McLaughlin took his artistic inspiration from three sources: Zen philosophy, which taught him that the void between objects is as important as objects themselves; the writings of Kazimir Malevich, which taught him the universality of geometric shapes; and the work of Piet Mondrian, which convinced him that total abstraction was essential to a progressive aesthetic practice. Working in Dana Point, a small surfing town between Los Angeles and San Diego, in the late 1940s, McLaughlin fused those ideas, creating purely abstract paintings that used the space between geometric shapes to, as he put it, “intensify the viewer's natural desire for contemplation.” By painting colored rectangles onto neutral backgrounds, he employed the complementary forces of darkness and light—emptiness and fullness—to inspire viewers to question their perception. He used what is supposedly present to draw attention to what is supposedly missing. He revealed the power of the void—the foundation on which the work of Light and Space art is built.
John McCracken - Untitled, 1967. Fiberglass, polyester resin, and wood; 96 3/16 × 10 1/8 × 3 1/8 in. (244.2 × 56.4 × 7.9 cm). Collection Museum of Contemporary Art Chicago, gift of Ileana Sonnabend, 1984.53. © The estate of John McCracken courtesy David Zwirner, New York. Photo: Nathan Keay, © MCA Chicago.
What Is Present
When you walk into a James Turrell Skyspace, you see an environment that is concrete. And yet, within it, a space is left open—a void. The sky shows through the void. Lights illuminate the interior environment. But what is the heart of the work? Is it the light? Is it the environment? Is it the void? The perception of the work shifts with time. You begin to question the perceptual reality, and contemplate whatever else your mind starts to consider. Similarly, when you stand in the presence of a Helen Pashgian installation, your eye is first drawn to the luminous towers. But soon you become aware of the space around them, where shadows and light interplay. You perceive the least corporeal elements of the work—the light and space—as the most important. You wonder what the true subject of the work is. Your understanding of what is important evolves. This is the magic of Light and Space art.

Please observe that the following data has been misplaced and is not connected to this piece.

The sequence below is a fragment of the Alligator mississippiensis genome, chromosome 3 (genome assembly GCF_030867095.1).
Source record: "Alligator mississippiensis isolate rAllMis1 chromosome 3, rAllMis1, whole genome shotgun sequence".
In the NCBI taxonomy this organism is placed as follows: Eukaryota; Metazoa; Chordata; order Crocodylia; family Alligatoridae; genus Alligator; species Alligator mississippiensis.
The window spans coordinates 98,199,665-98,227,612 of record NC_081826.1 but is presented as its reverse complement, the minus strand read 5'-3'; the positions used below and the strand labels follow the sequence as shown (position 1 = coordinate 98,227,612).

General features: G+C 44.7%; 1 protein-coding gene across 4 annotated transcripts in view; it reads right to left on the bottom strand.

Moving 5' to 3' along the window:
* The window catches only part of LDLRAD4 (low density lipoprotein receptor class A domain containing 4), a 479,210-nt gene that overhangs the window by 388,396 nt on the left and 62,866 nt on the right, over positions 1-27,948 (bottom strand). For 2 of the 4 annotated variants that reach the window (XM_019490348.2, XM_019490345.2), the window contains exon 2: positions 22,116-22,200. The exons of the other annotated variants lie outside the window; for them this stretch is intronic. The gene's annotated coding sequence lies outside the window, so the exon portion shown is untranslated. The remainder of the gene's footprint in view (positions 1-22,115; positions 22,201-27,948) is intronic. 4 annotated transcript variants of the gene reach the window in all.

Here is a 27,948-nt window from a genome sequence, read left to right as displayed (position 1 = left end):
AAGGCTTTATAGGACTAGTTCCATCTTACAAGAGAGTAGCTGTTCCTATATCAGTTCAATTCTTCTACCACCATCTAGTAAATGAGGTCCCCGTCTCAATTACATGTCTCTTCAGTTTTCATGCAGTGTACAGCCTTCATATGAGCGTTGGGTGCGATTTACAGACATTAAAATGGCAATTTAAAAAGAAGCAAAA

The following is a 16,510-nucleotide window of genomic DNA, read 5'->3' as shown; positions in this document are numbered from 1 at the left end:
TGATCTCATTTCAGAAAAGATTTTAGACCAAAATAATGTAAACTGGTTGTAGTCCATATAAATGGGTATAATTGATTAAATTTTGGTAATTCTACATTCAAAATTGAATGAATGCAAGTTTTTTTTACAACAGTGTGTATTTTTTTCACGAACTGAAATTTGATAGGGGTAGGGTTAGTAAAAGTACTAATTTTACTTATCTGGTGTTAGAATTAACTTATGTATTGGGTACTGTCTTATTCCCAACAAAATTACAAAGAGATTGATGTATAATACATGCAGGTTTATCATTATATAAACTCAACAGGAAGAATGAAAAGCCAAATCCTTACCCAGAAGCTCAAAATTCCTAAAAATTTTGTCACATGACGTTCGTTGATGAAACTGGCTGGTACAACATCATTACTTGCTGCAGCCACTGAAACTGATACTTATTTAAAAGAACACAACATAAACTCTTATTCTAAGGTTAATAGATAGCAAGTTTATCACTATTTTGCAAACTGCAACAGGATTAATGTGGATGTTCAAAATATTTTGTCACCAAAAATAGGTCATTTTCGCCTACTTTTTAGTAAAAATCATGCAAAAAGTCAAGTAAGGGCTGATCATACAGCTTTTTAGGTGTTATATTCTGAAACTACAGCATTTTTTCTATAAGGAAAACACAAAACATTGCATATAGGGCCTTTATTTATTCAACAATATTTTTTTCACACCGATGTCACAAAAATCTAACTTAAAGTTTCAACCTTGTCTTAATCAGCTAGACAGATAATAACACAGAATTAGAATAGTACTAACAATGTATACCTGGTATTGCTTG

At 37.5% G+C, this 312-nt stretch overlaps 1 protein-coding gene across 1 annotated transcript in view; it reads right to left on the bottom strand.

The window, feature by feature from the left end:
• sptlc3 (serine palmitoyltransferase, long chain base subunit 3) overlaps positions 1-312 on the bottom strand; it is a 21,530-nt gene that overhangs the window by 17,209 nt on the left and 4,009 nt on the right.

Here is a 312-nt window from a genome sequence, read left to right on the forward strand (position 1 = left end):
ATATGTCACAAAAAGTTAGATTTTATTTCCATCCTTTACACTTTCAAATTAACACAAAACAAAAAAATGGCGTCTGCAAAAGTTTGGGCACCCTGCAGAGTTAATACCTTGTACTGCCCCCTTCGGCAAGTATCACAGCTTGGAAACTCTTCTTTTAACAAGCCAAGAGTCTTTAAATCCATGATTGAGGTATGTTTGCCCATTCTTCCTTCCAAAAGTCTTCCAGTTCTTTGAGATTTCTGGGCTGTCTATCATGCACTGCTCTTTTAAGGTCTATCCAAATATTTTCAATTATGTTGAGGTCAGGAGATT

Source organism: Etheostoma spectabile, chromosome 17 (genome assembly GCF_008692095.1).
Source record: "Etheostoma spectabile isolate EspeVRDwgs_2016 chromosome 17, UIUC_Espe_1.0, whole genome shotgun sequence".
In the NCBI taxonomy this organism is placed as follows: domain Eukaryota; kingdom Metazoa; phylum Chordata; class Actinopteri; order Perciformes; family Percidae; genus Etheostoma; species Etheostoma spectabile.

Robert Irwin - Untitled, 1965–67. Acrylic lacquer on shaped aluminum; 60 in. dia. × 4 in. (152.4 dia. × 10.2 cm). Collection Museum of Contemporary Art Chicago, gift of Lannan Foundation, 1997.40. © 2017 Robert Irwin/Artists Rights Society (ARS), New York. Photo: Nathan Keay, © MCA Chicago
Because of the movement on which it reflects, which was so important to the development of abstract art as we know it today, I recommend visiting Endless Summer while it is at the MCA Chicago (27 January – 5 August 2018). Just note that the exhibition is incomplete. It is heavily weighted toward male artists; it does not examine the full roots of the Movement; and it leaves many influencers out of the story. But the MCA is not claiming to be putting on a Light and Space Survey. This is intended to be a small glimpse into a much larger world. Use it as a starting point to discover off-the-beaten-path permanent works, like the Dwan Light Sanctuary in New Mexico; the Turrell Skyspace on the campus of Rice University in Houston; the Dan Flavin installation at Chiesa Rossa in Milan. Use it to begin your own adventure into a movement designed to expand your perception. Use it to open your mind to the power and potential of abstract art.
Featured image: Ed Ruscha - News, 1970. Screen print on paper; portfolio of six, each sheet: 23 × 31 ¾ in. (58.4 × 80.6 cm), each framed: 29 × 37 1/8 in. (73.7 × 94.3 cm). Collection Museum of Contemporary Art Chicago, gift of Nicolo Pignatelli, 1979.29.3. © Ed Ruscha. Photo: Nathan Keay, © MCA Chicago.
All imegs used for illustrative purposes only
By Phillip Barcio